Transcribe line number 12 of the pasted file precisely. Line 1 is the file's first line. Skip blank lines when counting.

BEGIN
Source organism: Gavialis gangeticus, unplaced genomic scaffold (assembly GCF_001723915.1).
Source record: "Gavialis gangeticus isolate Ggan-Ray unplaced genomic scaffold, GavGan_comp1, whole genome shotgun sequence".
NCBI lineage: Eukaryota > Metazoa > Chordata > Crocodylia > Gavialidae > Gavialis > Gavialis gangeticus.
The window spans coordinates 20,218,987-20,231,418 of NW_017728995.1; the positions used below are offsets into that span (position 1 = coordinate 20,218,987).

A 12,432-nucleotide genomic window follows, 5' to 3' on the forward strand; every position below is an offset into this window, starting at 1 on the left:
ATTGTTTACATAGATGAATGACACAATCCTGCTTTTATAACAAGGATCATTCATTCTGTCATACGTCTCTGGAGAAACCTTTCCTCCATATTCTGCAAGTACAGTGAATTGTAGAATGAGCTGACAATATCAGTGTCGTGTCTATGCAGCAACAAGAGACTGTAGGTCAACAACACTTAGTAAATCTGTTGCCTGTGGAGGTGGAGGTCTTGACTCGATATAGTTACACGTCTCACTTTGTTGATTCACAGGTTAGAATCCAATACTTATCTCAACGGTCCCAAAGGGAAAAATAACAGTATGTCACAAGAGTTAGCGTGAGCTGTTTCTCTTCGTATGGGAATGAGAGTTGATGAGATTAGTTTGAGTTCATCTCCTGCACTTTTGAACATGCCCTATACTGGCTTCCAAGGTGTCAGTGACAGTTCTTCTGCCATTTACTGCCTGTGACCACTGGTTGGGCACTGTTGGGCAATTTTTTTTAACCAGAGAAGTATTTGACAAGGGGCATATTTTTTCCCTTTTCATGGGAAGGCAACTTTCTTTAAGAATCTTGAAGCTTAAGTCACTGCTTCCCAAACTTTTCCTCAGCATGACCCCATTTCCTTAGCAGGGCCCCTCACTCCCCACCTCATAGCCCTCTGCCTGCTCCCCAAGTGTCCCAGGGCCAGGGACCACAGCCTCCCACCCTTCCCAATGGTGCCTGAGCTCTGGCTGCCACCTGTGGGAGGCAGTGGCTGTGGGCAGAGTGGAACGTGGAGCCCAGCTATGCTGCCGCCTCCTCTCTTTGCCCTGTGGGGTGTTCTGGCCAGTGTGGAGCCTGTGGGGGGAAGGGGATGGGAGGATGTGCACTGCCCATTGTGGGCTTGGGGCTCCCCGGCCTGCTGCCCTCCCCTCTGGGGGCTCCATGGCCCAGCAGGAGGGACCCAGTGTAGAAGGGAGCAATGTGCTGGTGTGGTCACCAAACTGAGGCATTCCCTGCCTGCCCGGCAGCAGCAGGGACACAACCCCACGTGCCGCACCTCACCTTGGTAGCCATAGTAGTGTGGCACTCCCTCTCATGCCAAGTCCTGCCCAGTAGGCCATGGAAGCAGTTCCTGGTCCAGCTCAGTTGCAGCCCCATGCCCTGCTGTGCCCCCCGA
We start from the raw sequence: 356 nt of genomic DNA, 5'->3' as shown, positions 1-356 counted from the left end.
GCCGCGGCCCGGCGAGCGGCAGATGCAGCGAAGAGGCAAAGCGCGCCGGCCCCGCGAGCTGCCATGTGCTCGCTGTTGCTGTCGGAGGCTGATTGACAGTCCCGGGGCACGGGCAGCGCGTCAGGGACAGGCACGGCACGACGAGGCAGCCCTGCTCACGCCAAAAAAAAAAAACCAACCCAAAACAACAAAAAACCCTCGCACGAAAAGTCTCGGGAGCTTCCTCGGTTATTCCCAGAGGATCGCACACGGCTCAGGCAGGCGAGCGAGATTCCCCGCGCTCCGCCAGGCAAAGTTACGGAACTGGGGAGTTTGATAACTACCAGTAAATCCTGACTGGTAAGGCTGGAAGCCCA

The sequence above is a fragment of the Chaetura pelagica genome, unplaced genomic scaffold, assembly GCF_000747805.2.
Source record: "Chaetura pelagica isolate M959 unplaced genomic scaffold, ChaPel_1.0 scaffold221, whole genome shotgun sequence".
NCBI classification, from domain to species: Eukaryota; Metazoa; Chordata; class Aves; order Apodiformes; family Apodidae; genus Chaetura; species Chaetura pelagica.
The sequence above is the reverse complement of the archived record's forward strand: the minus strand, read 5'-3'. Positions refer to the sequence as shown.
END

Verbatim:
The sequence above is the reverse complement of the archived record's forward strand: the minus strand, read 5'-3'. Positions refer to the sequence as shown.